Cons: An air mattress is a little too small. It will fit if I use an 11-inch Queen. However, it doesn’t leave much room for additional factors. Additionally, it’s a little too small for taller people, which makes it challenging to change inside. Finally, when the vestibule is locked, there is poor ventilation. Pulling everything up won’t be much ventilation because the fly only has two tiny openings.

Overall, it’s a great little tent that’s simple to set up for a couple. The water resistance is a plus compared to the pair I’ve found.


Buyer’s Guide

  • Weather protection

Your rain fly is your first line of defense during spring showers and summer storms. The fly should have a robust material, such as ripstop nylon, taped seams, and a DWR (durable water-resistant) finish. To prevent water from collecting around the tent, ensure the fly is taut and extends beyond the tent when you pitch it.

Although the roof is your first line of defense, poorly built floors are the leading cause of leaks. The tent floor should have a DWR finish and taped seams like the fly. The floor should also be made of a material with a higher denier rating than the fly.


Consider purchasing a footprint or ground cloth beneath your tent for rain protection. Some backpacking tents include an impression, but the majority require additional purchases.

It all comes down to the tent’s design regarding wind protection. Vertical walls are excellent for maximizing interior space, but if you’re not careful, they’ll catch the wind in a strong storm and knock your tent over. When the wind picks up, pitch the fly on a tent with vertical (or nearly vertical) walls so that the angled shape of the fly makes your tent aerodynamic.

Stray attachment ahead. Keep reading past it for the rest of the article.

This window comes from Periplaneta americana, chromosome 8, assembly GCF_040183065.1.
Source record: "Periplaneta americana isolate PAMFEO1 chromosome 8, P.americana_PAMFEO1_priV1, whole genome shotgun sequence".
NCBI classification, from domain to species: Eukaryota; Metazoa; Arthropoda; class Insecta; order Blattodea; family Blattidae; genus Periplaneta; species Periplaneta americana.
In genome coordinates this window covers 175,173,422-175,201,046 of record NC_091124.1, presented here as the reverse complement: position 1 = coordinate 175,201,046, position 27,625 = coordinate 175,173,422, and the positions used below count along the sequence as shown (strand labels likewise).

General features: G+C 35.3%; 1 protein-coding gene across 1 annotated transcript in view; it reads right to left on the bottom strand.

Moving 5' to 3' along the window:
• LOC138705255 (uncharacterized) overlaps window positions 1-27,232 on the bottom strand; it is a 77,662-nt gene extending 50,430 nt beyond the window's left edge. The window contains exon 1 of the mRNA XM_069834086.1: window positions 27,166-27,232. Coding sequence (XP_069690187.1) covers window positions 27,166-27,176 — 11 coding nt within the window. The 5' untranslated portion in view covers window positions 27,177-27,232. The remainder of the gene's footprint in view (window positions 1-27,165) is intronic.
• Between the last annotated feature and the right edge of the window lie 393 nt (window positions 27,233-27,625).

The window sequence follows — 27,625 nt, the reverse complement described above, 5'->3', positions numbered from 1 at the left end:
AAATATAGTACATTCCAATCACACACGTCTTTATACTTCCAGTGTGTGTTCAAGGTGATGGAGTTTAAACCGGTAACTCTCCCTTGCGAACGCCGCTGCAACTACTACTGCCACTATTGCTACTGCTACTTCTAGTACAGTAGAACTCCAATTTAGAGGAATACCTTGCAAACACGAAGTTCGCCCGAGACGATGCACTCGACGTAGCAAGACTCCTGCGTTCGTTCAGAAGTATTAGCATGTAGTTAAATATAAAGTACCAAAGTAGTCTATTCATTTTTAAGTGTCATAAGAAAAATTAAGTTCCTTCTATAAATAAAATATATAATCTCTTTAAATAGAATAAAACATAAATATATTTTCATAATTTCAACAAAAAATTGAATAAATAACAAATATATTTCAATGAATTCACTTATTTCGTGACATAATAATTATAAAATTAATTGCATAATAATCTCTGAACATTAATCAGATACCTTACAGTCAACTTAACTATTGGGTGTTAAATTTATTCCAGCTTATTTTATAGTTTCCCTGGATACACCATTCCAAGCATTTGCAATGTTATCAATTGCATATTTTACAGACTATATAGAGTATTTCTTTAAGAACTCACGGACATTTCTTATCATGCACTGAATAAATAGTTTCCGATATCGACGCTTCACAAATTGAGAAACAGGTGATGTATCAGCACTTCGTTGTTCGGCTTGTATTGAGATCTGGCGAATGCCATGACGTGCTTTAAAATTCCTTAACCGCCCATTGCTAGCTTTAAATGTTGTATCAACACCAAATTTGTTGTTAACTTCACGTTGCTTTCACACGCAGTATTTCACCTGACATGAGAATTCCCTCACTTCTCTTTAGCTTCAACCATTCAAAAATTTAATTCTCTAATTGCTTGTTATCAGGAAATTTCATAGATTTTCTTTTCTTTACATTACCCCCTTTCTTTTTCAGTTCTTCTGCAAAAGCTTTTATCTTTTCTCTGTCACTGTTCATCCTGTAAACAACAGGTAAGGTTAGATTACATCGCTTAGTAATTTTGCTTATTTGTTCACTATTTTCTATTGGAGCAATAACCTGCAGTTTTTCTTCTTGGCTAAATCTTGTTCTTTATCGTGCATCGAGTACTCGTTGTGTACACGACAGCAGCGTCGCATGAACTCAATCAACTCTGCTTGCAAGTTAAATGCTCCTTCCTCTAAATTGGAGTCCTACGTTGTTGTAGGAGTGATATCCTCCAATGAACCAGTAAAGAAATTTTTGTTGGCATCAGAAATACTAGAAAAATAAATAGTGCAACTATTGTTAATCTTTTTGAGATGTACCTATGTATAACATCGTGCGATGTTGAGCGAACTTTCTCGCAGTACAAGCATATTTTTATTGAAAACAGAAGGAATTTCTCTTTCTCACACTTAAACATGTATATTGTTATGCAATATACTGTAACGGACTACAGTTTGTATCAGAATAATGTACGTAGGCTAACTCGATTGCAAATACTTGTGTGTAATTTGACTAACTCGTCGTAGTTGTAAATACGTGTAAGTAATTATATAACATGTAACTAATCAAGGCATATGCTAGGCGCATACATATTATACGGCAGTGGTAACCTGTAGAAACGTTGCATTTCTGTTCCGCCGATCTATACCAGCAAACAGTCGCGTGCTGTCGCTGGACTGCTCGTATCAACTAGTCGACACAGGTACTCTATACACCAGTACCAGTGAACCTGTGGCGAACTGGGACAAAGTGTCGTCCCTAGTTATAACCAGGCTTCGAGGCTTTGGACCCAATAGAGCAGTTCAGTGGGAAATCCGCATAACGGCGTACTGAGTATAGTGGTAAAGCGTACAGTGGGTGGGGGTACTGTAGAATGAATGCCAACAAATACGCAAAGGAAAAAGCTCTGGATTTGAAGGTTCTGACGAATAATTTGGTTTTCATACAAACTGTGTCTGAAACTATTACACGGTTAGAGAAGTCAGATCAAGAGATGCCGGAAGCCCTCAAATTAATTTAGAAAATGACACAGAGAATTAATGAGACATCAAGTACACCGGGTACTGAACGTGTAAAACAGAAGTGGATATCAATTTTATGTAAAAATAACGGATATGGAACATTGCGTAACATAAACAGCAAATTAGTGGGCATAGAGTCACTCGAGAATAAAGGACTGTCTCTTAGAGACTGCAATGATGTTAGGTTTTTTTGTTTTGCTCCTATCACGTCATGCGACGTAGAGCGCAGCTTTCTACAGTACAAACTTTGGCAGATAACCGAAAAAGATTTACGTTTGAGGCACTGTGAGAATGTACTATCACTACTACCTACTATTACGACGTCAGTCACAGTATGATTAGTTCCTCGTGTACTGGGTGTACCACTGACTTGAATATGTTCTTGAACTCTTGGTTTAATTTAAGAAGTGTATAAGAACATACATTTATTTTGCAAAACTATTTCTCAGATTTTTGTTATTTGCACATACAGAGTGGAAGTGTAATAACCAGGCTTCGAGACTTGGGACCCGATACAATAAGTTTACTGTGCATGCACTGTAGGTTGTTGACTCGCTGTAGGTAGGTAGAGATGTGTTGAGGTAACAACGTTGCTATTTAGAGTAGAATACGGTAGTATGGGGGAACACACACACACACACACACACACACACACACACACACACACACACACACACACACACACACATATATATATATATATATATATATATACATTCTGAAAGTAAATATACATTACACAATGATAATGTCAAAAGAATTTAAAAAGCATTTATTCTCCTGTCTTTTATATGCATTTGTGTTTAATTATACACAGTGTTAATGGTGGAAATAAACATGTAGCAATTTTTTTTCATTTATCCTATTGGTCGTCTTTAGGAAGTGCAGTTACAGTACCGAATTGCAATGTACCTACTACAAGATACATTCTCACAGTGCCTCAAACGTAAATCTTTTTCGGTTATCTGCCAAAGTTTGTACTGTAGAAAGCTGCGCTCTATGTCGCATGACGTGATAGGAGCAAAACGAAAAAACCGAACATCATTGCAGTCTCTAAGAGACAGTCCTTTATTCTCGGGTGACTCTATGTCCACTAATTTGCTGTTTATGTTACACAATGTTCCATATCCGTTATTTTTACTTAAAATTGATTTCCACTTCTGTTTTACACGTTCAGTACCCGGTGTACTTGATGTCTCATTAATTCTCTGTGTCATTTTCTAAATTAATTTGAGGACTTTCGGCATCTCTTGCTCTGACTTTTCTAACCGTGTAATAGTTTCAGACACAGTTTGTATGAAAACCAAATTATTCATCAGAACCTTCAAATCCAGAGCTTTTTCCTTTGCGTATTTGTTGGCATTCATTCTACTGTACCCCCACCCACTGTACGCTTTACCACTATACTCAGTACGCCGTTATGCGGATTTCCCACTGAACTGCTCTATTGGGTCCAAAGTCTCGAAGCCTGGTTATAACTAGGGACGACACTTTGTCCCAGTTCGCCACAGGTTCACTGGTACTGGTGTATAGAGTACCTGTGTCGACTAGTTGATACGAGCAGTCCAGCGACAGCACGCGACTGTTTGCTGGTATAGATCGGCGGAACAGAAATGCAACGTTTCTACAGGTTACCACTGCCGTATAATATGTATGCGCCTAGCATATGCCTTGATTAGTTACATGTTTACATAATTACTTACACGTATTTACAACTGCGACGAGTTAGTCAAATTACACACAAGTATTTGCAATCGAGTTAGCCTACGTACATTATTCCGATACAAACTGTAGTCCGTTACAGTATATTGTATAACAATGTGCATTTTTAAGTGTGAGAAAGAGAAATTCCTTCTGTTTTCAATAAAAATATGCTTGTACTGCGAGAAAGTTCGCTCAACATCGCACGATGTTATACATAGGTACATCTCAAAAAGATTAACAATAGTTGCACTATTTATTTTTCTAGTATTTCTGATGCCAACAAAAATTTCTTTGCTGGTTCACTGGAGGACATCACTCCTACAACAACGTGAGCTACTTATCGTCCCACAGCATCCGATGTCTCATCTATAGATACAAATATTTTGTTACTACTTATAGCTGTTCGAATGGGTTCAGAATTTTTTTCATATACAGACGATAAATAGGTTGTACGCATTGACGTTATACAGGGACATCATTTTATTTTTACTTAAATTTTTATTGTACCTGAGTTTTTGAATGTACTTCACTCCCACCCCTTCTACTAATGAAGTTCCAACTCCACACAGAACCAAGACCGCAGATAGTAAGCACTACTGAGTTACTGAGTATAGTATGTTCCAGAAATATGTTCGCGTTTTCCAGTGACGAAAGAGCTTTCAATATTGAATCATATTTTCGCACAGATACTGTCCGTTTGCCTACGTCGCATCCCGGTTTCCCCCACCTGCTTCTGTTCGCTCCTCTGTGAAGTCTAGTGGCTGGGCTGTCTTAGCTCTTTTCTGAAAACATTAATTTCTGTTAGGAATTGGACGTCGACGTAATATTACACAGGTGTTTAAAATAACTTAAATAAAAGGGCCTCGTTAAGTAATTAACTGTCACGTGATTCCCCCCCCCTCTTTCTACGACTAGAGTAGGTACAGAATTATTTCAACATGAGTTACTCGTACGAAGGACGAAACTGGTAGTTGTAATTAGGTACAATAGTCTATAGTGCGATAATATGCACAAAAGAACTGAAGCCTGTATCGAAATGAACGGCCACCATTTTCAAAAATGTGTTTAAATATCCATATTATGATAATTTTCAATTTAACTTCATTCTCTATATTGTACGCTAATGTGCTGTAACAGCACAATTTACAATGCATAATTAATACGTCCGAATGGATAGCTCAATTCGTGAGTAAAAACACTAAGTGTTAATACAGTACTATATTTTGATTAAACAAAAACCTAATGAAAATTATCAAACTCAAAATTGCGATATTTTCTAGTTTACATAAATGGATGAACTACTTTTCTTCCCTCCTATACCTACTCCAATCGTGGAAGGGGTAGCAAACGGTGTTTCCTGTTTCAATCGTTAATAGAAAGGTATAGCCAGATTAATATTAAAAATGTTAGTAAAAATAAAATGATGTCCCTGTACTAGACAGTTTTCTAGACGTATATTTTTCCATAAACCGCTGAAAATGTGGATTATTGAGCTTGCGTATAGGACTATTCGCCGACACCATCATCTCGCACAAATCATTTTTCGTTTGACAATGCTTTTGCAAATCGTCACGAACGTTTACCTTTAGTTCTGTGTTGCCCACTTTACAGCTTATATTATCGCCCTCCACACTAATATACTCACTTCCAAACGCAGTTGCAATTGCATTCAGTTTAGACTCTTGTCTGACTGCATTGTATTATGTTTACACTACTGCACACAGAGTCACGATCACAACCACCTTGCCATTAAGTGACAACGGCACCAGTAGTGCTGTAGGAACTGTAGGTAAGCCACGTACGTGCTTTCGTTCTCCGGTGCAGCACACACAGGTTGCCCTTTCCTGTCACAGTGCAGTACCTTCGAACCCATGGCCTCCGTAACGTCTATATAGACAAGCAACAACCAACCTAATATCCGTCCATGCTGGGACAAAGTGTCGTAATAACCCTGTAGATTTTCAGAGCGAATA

• Ventilation

Even though it might seem odd to talk about breathing fresh air right after discussing how to secure your tent against the wind and rain, trust us when we say that ventilation is essential.

For starters, you’ll need some airflow to keep the air inside the tent from becoming stale (and trust us, with four people inside, it will become stale very quickly). But, more importantly, it would be best to have enough airflow to keep condensation from building up, which could cause your equipment to get wet overnight.


The upper part of backpacking tents has typically meshed for the best airflow. This works well on warm summer nights, but the fly gets in the way when the weather changes. A good tent should incorporate one or more vents into the fly to get around that. These vents ought to be constructed to keep out cold wind gusts and rain while letting in some outside hile let.

  • Durability

The materials used to build backpacking tents are synthetic, lightweight materials like nylon and polyester. Polyester dries more quickly and is more abrasion-resistant than nylon, typically softer, firmer, and breathable. Most of the best backpacking tents are made of ripstop nylon, a woven fabric with special reinforcing that makes it more resistant to rips and tears.

5/5 - (2 bình chọn)